Before 2020, there used to be two spikes in the year when clients in unhappy marriages started to consider divorce proceedings. These times were usually January and September or, to be blunt, after periods of unavoidable family time. In this new world in which we find ourselves, those spikes are not so obvious, but for some, the brink of a new year still looms as large as ever.
When considering a divorce, what should you do before you start proceedings and what crucial questions should you ask throughout the process? In this article, divorce and family lawyer Claire O’Flinn provides an overview for any individuals who not sure where to start.
When is the right time to file for divorce?
Clients often delay divorce proceedings until certain events have occurred. For instance, it is common for discussions around divorce to be delayed until after Christmas to avoid upsetting the wider family or until exams have been completed or until a booked holiday has occurred. Whatever the road that leads to thoughts of separation, there will be a period of managing the relationship until it is time to end it.
An experienced family lawyer will never advocate staying in an unhappy relationship. To do so is not healthy for either the spouses themselves or their children. There is a view that children are better with two happy parents who love them but who live apart, rather than two desperately unhappy parents who love them but stay in an unhappy marriage purely for their sake.
Rather, your family lawyer can discuss the whole range of options with you. A few hours with a solicitor early on, educating you on your options, the costs, the time frame and a possible outcome, can take away a huge mental strain.
Domestic violence and/or abuse
If there is domestic violence, abuse (emotional, physical or sexual) or harassment in the relationship, then you should never wait to separate. If you are a victim to any of the above, you should take immediate advice as you may need to ask the court for an injunction to protect you. You should also ask your family lawyer for their advice as they are very well placed to offer guidance on how to protect you and represent your interests.
Looking after your children’s interests
Firstly, if you have children, it is worth reading up on how to break the news with them. Children of different ages will absorb information differently and within your family you may need to consider alternative ways to portray the same information. If the divorce has a negative impact, it is helpful if you know the signs to watch for. Most children cope just fine but that is because of how their parents manage the transition from one big family unit to two separate ones.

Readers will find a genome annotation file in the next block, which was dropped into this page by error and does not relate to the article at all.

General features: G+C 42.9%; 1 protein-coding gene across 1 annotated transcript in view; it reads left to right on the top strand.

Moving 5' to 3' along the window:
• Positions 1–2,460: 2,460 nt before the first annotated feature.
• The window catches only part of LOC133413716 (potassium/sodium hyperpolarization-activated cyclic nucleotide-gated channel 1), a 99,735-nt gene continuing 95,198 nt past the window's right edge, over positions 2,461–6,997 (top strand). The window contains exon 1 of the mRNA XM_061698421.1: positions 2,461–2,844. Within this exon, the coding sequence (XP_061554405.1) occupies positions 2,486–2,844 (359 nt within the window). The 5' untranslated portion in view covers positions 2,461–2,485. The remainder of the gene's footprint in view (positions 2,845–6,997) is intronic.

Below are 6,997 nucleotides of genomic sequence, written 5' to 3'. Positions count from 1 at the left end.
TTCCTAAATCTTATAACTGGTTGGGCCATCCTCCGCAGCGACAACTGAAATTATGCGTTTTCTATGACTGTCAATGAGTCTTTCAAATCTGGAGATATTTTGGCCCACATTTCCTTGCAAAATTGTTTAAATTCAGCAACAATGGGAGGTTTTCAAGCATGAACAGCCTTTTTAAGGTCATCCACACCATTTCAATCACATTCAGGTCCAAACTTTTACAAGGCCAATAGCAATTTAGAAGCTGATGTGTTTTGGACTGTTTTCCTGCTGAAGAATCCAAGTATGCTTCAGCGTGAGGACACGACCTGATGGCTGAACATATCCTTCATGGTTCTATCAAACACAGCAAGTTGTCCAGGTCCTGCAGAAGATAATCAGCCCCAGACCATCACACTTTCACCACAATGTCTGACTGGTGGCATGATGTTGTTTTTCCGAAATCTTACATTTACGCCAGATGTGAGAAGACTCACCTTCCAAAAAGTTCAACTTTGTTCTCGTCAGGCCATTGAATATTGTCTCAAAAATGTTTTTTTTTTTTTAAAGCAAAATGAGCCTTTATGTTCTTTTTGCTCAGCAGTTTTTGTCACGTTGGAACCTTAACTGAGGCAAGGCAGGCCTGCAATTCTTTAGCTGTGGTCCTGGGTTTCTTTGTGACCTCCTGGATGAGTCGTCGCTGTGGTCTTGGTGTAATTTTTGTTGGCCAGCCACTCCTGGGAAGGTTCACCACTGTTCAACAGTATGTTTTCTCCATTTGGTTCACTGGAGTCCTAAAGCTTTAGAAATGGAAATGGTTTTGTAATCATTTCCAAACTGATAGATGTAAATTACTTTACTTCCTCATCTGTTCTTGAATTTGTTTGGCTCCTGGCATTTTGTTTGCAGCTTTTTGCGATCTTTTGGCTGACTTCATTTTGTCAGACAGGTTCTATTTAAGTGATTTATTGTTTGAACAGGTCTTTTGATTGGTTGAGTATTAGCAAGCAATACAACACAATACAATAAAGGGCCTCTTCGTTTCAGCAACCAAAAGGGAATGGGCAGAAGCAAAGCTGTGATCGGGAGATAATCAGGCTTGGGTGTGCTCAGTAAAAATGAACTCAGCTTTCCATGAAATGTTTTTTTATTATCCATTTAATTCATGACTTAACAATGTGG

If you have not yet separated and you are looking into properties in the area in which you might like to move, it is important that you are careful of your search history so that your partner does not know that you are looking.
It is also important to make sure you know all the passwords to your accounts. Warning: beware not to look into your spouse’s financial papers or online accounts as self-help disclosure is a major issue to be avoided.
Contact your independent financial adviser and see what your assets are worth. Understand your financial position before you begin to think about a division of assets. If you and your ex-partner are able to amicably divide your assets, then make sure any agreement is looked over by a lawyer. If you are unable to have this conversation between yourselves, lawyers can help negotiate the situation.
Take advice early
Taking advice of a specialist family solicitor at an early stage can put you in the best position when considering a separation. Your lawyer can sit down with you to talk through marriage counselling, mediation, separation and ultimately divorce. They will also educate you on your options, the costs, the time frame and a possible outcome.
Building a rapport with your divorce solicitor is also vital; you will have to have frank and honest conversations with your lawyer and having a good relationship with them will make sure any difficult or unpalatable advice is taken in the best possible way.
Fear of starting anything new comes from a lack of understanding, but with knowledge and support, you can make the right decisions.
If you are considering or ready to start divorce proceedings, contact family law partner Claire O’Flinn to discuss your options.
This article is for general information purposes only and does not constitute legal or professional advice. It should not be used as a substitute for legal advice relating to your particular circumstances. Please note that the law may have changed since the date of this article.